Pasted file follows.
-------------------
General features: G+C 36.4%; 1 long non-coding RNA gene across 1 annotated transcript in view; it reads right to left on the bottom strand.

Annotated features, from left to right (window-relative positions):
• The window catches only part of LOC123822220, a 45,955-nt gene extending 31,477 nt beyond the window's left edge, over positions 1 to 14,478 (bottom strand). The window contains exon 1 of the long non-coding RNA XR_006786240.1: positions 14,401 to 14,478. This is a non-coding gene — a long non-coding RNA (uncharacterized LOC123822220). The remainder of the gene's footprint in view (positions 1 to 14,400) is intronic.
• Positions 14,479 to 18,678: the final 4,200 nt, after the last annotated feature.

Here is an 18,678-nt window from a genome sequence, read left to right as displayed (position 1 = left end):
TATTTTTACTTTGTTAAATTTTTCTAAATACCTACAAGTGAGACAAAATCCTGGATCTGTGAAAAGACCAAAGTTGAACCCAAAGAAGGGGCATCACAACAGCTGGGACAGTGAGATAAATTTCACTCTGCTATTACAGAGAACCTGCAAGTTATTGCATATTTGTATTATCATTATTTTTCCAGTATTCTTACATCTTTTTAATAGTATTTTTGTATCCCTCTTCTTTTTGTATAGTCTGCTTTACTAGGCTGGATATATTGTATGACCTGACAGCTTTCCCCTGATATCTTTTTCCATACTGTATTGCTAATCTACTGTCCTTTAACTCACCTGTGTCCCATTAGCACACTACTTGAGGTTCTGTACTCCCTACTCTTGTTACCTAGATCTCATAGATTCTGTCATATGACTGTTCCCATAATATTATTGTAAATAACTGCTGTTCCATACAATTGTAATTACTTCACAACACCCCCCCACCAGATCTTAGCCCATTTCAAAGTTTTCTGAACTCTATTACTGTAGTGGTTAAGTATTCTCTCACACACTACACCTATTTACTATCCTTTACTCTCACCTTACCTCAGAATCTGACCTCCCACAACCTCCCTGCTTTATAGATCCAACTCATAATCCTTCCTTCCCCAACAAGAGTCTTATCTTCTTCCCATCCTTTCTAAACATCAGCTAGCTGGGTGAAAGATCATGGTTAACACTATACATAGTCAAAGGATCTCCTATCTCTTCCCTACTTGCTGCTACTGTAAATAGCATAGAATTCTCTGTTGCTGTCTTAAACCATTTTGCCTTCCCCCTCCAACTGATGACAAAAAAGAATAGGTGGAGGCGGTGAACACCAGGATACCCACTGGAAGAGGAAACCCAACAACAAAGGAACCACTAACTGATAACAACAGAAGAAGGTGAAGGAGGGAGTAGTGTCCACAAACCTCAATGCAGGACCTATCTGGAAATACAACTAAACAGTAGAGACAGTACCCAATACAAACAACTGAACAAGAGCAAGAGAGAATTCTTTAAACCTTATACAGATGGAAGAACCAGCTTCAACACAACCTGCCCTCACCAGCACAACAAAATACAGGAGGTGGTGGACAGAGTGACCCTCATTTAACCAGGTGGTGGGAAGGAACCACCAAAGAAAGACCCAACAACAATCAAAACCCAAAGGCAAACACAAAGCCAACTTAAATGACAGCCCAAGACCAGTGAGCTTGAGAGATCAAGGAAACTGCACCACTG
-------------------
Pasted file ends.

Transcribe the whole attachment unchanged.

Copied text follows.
General features: G+C 36.4%; 1 long non-coding RNA gene across 1 annotated transcript in view; it reads right to left on the bottom strand.

Annotated features, from left to right (window-relative positions):
• The window catches only part of LOC123822220, a 45,955-nt gene extending 31,477 nt beyond the window's left edge, over positions 1 to 14,478 (bottom strand). The window contains exon 1 of the long non-coding RNA XR_006786240.1: positions 14,401 to 14,478. This is a non-coding gene — a long non-coding RNA (uncharacterized LOC123822220). The remainder of the gene's footprint in view (positions 1 to 14,400) is intronic.
• Positions 14,479 to 18,678: the final 4,200 nt, after the last annotated feature.

Here is an 18,678-nt window from a genome sequence, read left to right as displayed (position 1 = left end):
TATTTTTACTTTGTTAAATTTTTCTAAATACCTACAAGTGAGACAAAATCCTGGATCTGTGAAAAGACCAAAGTTGAACCCAAAGAAGGGGCATCACAACAGCTGGGACAGTGAGATAAATTTCACTCTGCTATTACAGAGAACCTGCAAGTTATTGCATATTTGTATTATCATTATTTTTCCAGTATTCTTACATCTTTTTAATAGTATTTTTGTATCCCTCTTCTTTTTGTATAGTCTGCTTTACTAGGCTGGATATATTGTATGACCTGACAGCTTTCCCCTGATATCTTTTTCCATACTGTATTGCTAATCTACTGTCCTTTAACTCACCTGTGTCCCATTAGCACACTACTTGAGGTTCTGTACTCCCTACTCTTGTTACCTAGATCTCATAGATTCTGTCATATGACTGTTCCCATAATATTATTGTAAATAACTGCTGTTCCATACAATTGTAATTACTTCACAACACCCCCCCACCAGATCTTAGCCCATTTCAAAGTTTTCTGAACTCTATTACTGTAGTGGTTAAGTATTCTCTCACACACTACACCTATTTACTATCCTTTACTCTCACCTTACCTCAGAATCTGACCTCCCACAACCTCCCTGCTTTATAGATCCAACTCATAATCCTTCCTTCCCCAACAAGAGTCTTATCTTCTTCCCATCCTTTCTAAACATCAGCTAGCTGGGTGAAAGATCATGGTTAACACTATACATAGTCAAAGGATCTCCTATCTCTTCCCTACTTGCTGCTACTGTAAATAGCATAGAATTCTCTGTTGCTGTCTTAAACCATTTTGCCTTCCCCCTCCAACTGATGACAAAAAAGAATAGGTGGAGGCGGTGAACACCAGGATACCCACTGGAAGAGGAAACCCAACAACAAAGGAACCACTAACTGATAACAACAGAAGAAGGTGAAGGAGGGAGTAGTGTCCACAAACCTCAATGCAGGACCTATCTGGAAATACAACTAAACAGTAGAGACAGTACCCAATACAAACAACTGAACAAGAGCAAGAGAGAATTCTTTAAACCTTATACAGATGGAAGAACCAGCTTCAACACAACCTGCCCTCACCAGCACAACAAAATACAGGAGGTGGTGGACAGAGTGACCCTCATTTAACCAGGTGGTGGGAAGGAACCACCAAAGAAAGACCCAACAACAATCAAAACCCAAAGGCAAACACAAAGCCAACTTAAATGACAGCCCAAGACCAGTGAGCTTGAGAGATCAAGGAAACTGCACCACTG